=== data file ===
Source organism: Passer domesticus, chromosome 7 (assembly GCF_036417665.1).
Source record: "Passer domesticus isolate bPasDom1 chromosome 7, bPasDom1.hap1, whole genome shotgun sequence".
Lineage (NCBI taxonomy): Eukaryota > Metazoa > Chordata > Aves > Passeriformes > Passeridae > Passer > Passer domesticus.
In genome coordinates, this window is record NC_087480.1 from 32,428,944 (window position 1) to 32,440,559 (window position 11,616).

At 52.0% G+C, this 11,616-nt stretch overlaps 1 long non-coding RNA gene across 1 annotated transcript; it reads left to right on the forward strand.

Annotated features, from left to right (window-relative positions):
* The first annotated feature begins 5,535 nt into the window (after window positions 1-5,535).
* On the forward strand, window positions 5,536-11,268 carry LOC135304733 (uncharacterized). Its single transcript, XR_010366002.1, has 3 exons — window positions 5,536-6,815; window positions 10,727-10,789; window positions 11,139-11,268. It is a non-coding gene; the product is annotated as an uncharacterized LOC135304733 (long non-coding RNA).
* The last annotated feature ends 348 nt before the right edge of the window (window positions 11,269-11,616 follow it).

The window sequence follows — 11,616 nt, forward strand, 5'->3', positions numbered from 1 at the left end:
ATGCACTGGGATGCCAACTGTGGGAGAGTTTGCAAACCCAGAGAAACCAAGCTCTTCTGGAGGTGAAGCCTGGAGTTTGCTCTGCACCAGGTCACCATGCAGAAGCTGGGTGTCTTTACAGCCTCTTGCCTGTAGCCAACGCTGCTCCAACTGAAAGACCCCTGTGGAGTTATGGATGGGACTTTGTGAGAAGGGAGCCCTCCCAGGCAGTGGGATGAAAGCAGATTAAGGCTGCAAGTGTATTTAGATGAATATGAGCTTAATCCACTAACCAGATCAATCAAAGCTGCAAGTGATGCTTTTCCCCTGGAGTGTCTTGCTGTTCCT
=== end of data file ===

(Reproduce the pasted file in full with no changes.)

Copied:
Source organism: Passer domesticus, chromosome 7 (assembly GCF_036417665.1).
Source record: "Passer domesticus isolate bPasDom1 chromosome 7, bPasDom1.hap1, whole genome shotgun sequence".
Lineage (NCBI taxonomy): Eukaryota > Metazoa > Chordata > Aves > Passeriformes > Passeridae > Passer > Passer domesticus.
In genome coordinates, this window is record NC_087480.1 from 32,428,944 (window position 1) to 32,440,559 (window position 11,616).

At 52.0% G+C, this 11,616-nt stretch overlaps 1 long non-coding RNA gene across 1 annotated transcript; it reads left to right on the forward strand.

Annotated features, from left to right (window-relative positions):
* The first annotated feature begins 5,535 nt into the window (after window positions 1-5,535).
* On the forward strand, window positions 5,536-11,268 carry LOC135304733 (uncharacterized). Its single transcript, XR_010366002.1, has 3 exons — window positions 5,536-6,815; window positions 10,727-10,789; window positions 11,139-11,268. It is a non-coding gene; the product is annotated as an uncharacterized LOC135304733 (long non-coding RNA).
* The last annotated feature ends 348 nt before the right edge of the window (window positions 11,269-11,616 follow it).

The window sequence follows — 11,616 nt, forward strand, 5'->3', positions numbered from 1 at the left end:
ATGCACTGGGATGCCAACTGTGGGAGAGTTTGCAAACCCAGAGAAACCAAGCTCTTCTGGAGGTGAAGCCTGGAGTTTGCTCTGCACCAGGTCACCATGCAGAAGCTGGGTGTCTTTACAGCCTCTTGCCTGTAGCCAACGCTGCTCCAACTGAAAGACCCCTGTGGAGTTATGGATGGGACTTTGTGAGAAGGGAGCCCTCCCAGGCAGTGGGATGAAAGCAGATTAAGGCTGCAAGTGTATTTAGATGAATATGAGCTTAATCCACTAACCAGATCAATCAAAGCTGCAAGTGATGCTTTTCCCCTGGAGTGTCTTGCTGTTCCT